Mechanism of sodium-coupling in sodium-coupled transporters

Lead Research Organisation: University of Warwick
Department Name: School of Life Sciences


Membrane protein transporters are integral membrane proteins that enable small molecules such as nutrients, ions, neurotransmitters, and toxins to be transported across cellular membranes. They play a central role in cell physiology and their dysregulation can lead to disease. Conversely, some are potential drug targets and others aid in the delivery of drugs to cells or their action can cause multi-drug resistance.

Transporters can be classified as primary or secondary transporters. Whereas primary transporters are energized by the hydrolysis of ATP, redox reactions or light, secondary transporters harness the energy stored in electrochemical gradients across the membrane to the transport process.

Of particular interest is how the co-transport of ions in secondary transporters causes the substrate to be carried across the membrane. Indeed, this is a major question for all secondary transporters (2). For instance, ASBTNM, a bacterial homologue of the bile acid transporters ASBT and NTCP, co-transports its substrate with two sodium ions (1). Mhp1, another protein being investigated in the lab, transports only one. The project will focus on these transporters and their homologues to investigate the structural consequences of sodium-ion binding.


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Studentship Projects

Project Reference Relationship Related To Start End Student Name
BB/M01116X/1 01/10/2015 30/09/2023
1782610 Studentship BB/M01116X/1 03/10/2016 31/03/2021 Aurelien Grob
Description The major aims of this award are to solve the crystal structures of members of the SLC10 Solute Carrier Transporter Family (notably the bacterial homologues of the SLC10A2 and SLC10A7 members). These membrane protein transporters are involved in a plethora of roles including the transport of bile acids, steroidal hormones, drugs as well as unknown solutes.
SLC10A7 is termed an "Orphan Transporter" (i.e. has no known substrate identified yet!) and as such offers a wide set of challenges both structurally and functionally. Recently, it has been shown in humans that a knockout of this gene leads to severe skeletal abnormalities leading to a stunted growth and curved spine as well as a disruption of the GAG biosynthesis and Amylogenesis Imperfecta. Working with bacterial homologues, successful attempts at expression trials, solubility trials (FSEC) and protein purifications have been completed, however progress with protein Crystallisation and hence structure determination has been hindered. Crystallisation optimisation has been extensively investigated as well as protein stability and buffer optimisation via GFP-TS, CPM and FSEC-TS assays. It was shown that an increase in buffer pH from 7.5 to 9.0 increases overall protein stability (measured by the melting temperature of the protein). However, unfortunately this still has failed to yield any successful protein crystals.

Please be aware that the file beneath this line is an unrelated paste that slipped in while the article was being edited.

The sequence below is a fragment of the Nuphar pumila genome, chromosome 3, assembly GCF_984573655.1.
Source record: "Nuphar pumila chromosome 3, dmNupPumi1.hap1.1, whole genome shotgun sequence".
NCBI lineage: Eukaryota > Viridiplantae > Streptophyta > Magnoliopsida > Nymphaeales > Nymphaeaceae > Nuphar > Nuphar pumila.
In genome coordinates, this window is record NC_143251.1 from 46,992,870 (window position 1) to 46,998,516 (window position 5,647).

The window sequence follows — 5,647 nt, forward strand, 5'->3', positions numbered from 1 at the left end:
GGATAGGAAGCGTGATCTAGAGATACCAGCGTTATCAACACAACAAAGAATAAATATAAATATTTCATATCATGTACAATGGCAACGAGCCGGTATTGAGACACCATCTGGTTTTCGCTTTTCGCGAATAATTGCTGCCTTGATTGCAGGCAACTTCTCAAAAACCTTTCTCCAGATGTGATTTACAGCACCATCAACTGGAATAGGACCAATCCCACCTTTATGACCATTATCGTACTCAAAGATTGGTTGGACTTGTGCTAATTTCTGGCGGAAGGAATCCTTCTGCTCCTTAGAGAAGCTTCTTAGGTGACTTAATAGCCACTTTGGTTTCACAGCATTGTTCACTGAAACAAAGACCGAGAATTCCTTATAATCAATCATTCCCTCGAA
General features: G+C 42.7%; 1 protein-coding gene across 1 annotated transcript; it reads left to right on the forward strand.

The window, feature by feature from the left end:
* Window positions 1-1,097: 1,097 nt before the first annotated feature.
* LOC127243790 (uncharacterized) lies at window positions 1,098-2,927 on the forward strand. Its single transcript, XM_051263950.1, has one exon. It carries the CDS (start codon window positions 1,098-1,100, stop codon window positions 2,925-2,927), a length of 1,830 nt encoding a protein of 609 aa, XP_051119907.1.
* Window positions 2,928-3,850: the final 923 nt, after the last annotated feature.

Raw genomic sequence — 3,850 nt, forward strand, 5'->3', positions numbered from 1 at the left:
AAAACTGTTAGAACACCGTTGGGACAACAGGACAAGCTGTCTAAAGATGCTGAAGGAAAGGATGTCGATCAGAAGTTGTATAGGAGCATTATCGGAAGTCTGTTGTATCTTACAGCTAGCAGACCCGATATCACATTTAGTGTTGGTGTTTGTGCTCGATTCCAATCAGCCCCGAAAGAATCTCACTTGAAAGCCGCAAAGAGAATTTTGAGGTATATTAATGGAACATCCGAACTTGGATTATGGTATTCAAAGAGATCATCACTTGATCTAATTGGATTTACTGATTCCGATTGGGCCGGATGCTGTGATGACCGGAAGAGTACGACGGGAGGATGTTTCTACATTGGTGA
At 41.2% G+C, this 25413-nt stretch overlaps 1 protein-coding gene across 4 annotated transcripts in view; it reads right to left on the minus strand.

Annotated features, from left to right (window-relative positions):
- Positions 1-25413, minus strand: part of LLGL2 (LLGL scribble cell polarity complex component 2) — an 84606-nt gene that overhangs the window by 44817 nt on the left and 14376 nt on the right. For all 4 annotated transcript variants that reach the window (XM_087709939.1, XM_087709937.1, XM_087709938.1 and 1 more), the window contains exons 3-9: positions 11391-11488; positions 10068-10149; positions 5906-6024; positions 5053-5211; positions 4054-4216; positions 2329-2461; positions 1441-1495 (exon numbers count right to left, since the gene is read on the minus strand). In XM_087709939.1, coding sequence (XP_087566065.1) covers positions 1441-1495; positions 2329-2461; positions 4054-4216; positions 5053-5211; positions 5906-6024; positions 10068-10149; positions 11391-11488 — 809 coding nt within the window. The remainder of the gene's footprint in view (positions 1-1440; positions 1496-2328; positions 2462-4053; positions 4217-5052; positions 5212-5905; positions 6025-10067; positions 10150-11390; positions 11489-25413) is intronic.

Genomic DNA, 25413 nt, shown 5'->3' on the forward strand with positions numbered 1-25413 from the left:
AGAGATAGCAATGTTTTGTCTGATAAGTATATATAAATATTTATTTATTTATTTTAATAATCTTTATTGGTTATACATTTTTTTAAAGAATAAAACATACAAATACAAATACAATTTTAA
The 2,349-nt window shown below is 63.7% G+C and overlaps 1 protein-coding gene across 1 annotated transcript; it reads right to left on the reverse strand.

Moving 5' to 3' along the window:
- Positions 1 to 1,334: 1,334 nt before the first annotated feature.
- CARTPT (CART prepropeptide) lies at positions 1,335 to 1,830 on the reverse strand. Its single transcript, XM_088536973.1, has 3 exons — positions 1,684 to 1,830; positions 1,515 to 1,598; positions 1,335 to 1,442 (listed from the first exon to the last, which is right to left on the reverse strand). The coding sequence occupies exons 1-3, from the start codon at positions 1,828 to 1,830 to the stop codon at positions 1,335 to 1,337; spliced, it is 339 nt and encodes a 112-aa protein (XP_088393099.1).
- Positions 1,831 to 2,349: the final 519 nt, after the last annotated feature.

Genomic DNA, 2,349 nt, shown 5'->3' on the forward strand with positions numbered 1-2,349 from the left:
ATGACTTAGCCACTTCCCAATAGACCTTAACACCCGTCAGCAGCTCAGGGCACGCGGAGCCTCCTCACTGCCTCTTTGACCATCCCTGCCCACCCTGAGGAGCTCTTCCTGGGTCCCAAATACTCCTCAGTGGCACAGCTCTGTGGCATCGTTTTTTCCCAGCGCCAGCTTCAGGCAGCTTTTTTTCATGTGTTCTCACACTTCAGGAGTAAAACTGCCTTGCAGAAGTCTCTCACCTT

Due to the lack of Crystallisation of the SLC10A7 bacterial homologue, attention has been drawn to the SLC10A2 protein member. This membrane protein is involved in the transport of bile acids in the ileum of the small intestine of humans that get recycled back to the liver via the enterohepatic cycle. These bile acids are vital in the break down of cholesterol and solubilise fatty vitamins by acting as detergents. SLC10A2 is a core pharmaceutical target whereby inhibiting the transporter leads to lowered levels of cholesterol in mice. Significant progress has been made with this project where a 3.3 Angstrom protein crystal dataset has been obtained and current structure solving procedures are still ongoing. Molecular replacement has been successful and we are currently model building in Coot before refinement can be commenced. We aim to be able to collect a higher resolution structure shortly and carry out further functional studies in due course. Furthermore, CPM stability assays have shown great improvement in the melting temperature when coupled with bile acids indication its potential role in transport of these molecules. The addition of 1mM of Deoxycholic acid seems to increase the melting temperature of the protein by roughly 10 degrees!
If time permits, mutations in the protein as well as radio-active transport assays may be carried out.
Exploitation Route Future PhD students in the lab can continue my project and take it to new and unattained levels in the research realm. Mutations in these bacterial homologues can make them resemble as close as possible the human targets and relevant novel research can be carried out!
Sectors Chemicals,Pharmaceuticals and Medical Biotechnology

Description Structural Biology Public Engagement Evening 
Form Of Engagement Activity Participation in an open day or visit at my research institution
Part Of Official Scheme? No
Geographic Reach Regional
Primary Audience Public/other audiences
Results and Impact Approximately 100 people from the general public attended a Structural Biology Public Engagement evening event organise by the School of Life Science at the University of Warwick. Multiple talks were given by professors and academics before laboratory tours were advertised to the public. I took part in the lab tour explaining the kind of research that is carried out at Warwick University: specifically within the field of Structural Biology and X-ray Crystallography. Using practical procedures, I was able to explain techniques that we use on a regular basis for protein expression and purification in a way that the public can understand. This experience was very fulfilling and very enjoyable and was a really nice environment to share your research with the public in an informal way.
Year(s) Of Engagement Activity 2018